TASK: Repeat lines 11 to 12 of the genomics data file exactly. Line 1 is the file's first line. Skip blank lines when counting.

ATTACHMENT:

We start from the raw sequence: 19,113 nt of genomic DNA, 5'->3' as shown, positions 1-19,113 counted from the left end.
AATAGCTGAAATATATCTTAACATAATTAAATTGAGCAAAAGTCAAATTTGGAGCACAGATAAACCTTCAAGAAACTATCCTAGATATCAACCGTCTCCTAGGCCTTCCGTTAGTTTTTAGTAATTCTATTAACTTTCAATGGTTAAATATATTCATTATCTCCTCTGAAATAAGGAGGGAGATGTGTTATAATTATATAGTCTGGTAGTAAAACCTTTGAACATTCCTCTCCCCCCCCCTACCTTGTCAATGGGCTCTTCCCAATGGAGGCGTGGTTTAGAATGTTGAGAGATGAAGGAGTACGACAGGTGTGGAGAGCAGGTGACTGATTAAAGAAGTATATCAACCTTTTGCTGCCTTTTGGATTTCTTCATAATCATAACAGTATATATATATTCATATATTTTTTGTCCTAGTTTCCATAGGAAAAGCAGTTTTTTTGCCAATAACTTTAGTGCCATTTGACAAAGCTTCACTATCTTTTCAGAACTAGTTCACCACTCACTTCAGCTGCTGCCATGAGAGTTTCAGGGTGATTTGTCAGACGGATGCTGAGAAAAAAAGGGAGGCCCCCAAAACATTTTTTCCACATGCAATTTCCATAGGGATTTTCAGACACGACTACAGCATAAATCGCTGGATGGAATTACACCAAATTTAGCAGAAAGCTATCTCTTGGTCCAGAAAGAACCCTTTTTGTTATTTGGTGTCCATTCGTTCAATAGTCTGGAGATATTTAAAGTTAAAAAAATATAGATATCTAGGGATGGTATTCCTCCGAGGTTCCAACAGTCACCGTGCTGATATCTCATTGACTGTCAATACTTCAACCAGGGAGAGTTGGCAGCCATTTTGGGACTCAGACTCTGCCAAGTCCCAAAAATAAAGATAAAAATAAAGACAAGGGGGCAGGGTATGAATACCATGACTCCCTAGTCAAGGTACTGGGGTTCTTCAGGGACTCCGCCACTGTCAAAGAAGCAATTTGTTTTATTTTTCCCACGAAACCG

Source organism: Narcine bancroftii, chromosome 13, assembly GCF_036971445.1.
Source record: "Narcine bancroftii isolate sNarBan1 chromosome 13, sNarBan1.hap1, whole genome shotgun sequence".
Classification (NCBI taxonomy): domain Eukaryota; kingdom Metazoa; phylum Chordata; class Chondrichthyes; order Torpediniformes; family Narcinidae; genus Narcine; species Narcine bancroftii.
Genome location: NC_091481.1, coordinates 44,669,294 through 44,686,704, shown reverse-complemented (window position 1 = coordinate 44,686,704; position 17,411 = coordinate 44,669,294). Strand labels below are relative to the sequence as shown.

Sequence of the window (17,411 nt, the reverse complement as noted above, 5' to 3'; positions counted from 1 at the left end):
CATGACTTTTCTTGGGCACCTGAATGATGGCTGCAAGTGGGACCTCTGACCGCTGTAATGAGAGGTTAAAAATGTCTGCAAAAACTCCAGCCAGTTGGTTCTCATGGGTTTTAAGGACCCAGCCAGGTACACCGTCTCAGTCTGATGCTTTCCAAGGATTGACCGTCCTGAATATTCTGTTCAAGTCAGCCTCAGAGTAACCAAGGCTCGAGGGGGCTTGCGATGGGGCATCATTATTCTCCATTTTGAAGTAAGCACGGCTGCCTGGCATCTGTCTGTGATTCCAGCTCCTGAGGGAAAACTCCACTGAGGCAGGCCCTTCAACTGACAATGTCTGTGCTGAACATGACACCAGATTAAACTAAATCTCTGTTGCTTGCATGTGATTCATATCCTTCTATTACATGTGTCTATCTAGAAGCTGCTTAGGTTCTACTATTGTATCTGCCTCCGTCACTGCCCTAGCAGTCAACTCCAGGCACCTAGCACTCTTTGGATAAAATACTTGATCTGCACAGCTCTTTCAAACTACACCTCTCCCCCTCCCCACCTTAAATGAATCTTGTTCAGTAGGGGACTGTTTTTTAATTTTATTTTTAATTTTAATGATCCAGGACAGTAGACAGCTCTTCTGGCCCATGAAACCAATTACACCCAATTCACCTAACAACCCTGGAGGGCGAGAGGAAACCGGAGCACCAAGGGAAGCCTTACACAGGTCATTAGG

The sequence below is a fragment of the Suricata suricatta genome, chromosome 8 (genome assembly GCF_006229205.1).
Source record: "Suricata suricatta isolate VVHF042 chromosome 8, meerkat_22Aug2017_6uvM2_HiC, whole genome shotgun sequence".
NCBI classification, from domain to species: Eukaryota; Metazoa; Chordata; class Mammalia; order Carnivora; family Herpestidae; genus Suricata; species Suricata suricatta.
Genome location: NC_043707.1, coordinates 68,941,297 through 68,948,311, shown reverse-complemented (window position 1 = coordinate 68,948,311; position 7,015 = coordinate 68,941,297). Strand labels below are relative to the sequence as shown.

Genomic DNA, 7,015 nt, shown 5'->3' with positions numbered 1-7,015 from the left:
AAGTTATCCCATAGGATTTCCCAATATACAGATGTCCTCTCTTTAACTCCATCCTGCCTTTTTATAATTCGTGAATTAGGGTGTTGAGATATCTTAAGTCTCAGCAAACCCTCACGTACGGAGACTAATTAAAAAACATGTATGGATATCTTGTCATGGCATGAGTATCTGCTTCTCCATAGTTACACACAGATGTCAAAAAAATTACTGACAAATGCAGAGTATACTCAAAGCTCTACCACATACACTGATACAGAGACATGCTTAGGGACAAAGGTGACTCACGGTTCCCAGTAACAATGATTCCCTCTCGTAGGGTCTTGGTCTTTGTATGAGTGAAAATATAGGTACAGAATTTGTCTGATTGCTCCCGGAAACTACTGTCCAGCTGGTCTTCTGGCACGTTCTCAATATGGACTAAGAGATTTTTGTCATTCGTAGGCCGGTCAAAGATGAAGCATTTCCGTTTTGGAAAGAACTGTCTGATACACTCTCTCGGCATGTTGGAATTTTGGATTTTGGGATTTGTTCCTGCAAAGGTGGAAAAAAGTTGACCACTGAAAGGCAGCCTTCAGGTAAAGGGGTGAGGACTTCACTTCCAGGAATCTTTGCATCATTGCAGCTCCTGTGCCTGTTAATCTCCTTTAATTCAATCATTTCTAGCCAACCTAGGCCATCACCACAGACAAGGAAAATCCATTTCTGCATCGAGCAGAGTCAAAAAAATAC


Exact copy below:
NCBI classification, from domain to species: Eukaryota; Metazoa; Chordata; class Mammalia; order Carnivora; family Herpestidae; genus Suricata; species Suricata suricatta.
Genome location: NC_043707.1, coordinates 68,941,297 through 68,948,311, shown reverse-complemented (window position 1 = coordinate 68,948,311; position 7,015 = coordinate 68,941,297). Strand labels below are relative to the sequence as shown.